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Cardiothoracic Services

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Inherited Cardiac Conditions

We provide diagnoses, management and support to those with heart conditions that can be passed on in a family (inherited conditions) and for those with acquired (such as inflammatory) heart conditions.

Our team comprises:
  • cardiologists
  • clinical geneticists
  • specialist nurses
  • genetic counsellors
  • administrative staff.

Inherited conditions

There are two main types of inherited cardiac conditions that we see: cardiomyopathies and channelopathies. We also manage other inherited, storage and inflammatory disorders.


Cardiomyopathies are a group of conditions that can affect the heart muscle. Different cardiomyopathies can cause the heart muscle to thicken, weaken, or develop fatty tissue and scarring.

These conditions can ultimately affect the ability of the heart to pump blood around the body and they can also cause abnormal rhythms.

Examples of cardiomyopathies include (links go to Cardiomyopathy UK):

  • hypertrophic cardiomyopathy (HCM)
    when the heart muscle becomes thick and stiff
  • dilated cardiomyopathy (DCM)
    when the heart muscle becomes thin and weak
  • arrhythmogenic right ventricular cardiomyopathy (ARVC)
    caused when the heart muscle becomes weakened, and the muscle is replaced with fat and scar tissue
  • left ventricular non-compaction (LVNC)
    occurs when the heart muscle tissue becomes thick and spongy.


Channelopathies are a group of conditions that affect the electrical system of the heart, more specifically the ion channels in heart muscle cells.

These control the electrical messages that allow the heart to pump. This condition can cause irregular heart rhythms (arrhythmias). Those affected may experience palpitations, and dizziness or blackouts.

Examples of channelopathies include (links go to British Heart Foundation):

Other conditions we manage

Sudden Arrhythmic Death Syndrome (SADS)

SADS is usually identified when a person dies suddenly and other reasons for their passing are ruled out. It usually means there was an undiagnosed genetic issue causing abnormal and dangerous heart rhythms in that person.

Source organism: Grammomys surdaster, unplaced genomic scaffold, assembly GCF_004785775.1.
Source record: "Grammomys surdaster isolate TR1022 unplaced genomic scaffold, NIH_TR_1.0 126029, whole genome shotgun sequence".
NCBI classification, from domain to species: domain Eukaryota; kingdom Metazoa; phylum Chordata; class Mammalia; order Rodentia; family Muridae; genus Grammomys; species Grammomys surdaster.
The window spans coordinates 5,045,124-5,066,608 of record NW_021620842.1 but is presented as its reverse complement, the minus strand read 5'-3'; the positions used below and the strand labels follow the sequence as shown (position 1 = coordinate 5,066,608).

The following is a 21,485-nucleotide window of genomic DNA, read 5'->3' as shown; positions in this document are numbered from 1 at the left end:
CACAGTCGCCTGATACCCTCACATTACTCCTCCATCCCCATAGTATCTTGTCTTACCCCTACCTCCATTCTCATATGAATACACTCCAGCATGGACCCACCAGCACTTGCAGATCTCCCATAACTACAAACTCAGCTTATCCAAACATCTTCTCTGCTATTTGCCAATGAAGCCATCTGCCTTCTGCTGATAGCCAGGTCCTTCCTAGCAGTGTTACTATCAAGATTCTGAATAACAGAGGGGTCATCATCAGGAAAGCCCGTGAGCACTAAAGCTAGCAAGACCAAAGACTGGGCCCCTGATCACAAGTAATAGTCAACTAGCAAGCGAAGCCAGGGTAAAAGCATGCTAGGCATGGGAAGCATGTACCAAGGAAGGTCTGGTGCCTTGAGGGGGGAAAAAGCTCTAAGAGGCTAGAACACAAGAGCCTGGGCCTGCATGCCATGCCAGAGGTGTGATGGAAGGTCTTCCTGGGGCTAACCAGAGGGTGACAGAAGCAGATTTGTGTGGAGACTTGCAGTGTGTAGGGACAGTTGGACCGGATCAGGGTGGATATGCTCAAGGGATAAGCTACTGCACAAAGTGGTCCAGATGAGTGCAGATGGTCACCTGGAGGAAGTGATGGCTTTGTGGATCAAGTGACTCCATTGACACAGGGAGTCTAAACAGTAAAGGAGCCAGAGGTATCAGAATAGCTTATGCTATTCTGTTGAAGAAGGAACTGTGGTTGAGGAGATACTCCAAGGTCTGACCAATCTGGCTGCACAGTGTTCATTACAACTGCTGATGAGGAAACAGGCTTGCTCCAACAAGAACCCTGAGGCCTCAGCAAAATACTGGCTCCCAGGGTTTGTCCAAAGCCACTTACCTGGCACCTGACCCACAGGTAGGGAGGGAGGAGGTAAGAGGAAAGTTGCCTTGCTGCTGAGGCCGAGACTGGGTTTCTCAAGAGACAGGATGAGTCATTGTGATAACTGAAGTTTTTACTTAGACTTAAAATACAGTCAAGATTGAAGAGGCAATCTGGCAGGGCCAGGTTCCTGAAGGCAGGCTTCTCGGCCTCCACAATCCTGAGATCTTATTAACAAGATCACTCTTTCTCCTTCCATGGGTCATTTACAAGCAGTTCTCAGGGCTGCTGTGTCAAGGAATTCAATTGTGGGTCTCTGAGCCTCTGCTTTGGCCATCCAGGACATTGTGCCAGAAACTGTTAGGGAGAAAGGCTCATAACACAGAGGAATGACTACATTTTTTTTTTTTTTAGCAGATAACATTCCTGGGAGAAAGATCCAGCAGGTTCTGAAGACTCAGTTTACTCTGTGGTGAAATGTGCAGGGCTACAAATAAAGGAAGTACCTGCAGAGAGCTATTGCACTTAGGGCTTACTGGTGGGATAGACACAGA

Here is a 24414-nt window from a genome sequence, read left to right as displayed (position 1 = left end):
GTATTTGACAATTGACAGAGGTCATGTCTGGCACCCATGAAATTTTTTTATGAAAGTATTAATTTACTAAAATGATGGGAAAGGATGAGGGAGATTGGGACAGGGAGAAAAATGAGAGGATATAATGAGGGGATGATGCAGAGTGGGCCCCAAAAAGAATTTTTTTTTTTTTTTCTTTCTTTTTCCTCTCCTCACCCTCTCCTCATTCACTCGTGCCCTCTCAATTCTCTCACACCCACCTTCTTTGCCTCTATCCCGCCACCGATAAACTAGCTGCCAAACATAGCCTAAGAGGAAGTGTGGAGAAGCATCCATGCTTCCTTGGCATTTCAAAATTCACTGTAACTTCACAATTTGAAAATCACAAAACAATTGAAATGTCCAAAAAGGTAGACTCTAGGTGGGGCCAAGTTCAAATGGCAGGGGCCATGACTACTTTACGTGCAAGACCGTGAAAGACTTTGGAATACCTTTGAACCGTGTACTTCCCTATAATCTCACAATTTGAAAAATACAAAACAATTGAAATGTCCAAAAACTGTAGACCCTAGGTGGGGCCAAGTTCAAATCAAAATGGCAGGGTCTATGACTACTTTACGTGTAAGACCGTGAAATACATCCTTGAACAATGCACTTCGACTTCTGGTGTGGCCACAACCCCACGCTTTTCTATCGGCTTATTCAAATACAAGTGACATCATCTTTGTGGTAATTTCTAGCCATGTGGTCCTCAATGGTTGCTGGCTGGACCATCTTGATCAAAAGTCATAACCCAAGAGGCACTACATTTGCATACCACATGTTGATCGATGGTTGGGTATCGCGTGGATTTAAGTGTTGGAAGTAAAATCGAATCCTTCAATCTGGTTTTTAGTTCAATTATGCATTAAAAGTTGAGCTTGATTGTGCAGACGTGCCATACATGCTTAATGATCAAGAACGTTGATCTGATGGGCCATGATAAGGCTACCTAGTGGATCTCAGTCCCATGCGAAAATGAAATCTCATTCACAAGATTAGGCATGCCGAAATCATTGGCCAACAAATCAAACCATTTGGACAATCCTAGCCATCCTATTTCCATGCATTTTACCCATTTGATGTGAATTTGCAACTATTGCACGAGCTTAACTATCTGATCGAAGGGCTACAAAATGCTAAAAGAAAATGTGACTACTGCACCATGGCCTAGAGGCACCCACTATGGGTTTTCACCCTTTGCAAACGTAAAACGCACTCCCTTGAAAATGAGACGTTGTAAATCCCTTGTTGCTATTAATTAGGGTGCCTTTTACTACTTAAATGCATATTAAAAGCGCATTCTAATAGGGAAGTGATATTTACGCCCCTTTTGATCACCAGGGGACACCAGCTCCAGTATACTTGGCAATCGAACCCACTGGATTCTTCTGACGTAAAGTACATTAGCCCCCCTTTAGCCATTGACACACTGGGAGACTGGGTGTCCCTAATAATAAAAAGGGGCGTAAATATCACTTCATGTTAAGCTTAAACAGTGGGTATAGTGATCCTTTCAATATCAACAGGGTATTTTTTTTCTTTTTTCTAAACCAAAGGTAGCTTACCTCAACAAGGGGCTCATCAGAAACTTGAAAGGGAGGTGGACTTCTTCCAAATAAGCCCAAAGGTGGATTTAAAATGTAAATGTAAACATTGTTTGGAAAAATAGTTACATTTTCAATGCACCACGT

For more information please visit: SADS Foundation

We also manage:

  • mitochondrial disease
  • myocarditis
  • cardiac sarcoidosis
  • systemic and auto-immune disorders
  • storage disorders
  • amyloidosis
  • RASopathies (e.g. Noonan syndrome).

Examples of other inherited conditions

  • Aortopathies (e.g. Marfan Syndrome and Loeys-Dietz)
    managed in the Aortopathies Clinic by Dr Ed Blair
  • Familial hypercholesterolaemia (FH)
    seen by Professor Fredrik Karpe, not part of the ICC Clinic
  • Muscular dystrophies
    seen by Dr Alex Pitcher and Dr Riz Sarwar

Your referral

You may have a referral to our service if you have a diagnosis of a heart condition that we know can be passed on in the family, which can require specialist management.

You may also have a relative with an inherited heart condition, and your relative has been told that their family members should have checks on their heart and/or genetic testing.

If we offer you two appointments, one appointment will be for an echocardiogram, and the other will be for a consultation (plus an ECG).

If you need an echocardiogram, this will be booked as a separate appointment as there are a limited number of slots available, which might be confusing, but both will be in Oxford Heart Centre Outpatients.

Your appointment

At your appointment you can expect to have an ECG, which measures the electrical rhythm of your heart. You may also have an echocardiogram, which looks at the pumping function of your heart.

You will then see one of our cardiologists or specialist nurses, who will discuss your results. They will likely discuss follow-up care, whether further tests are needed, or any treatment options available.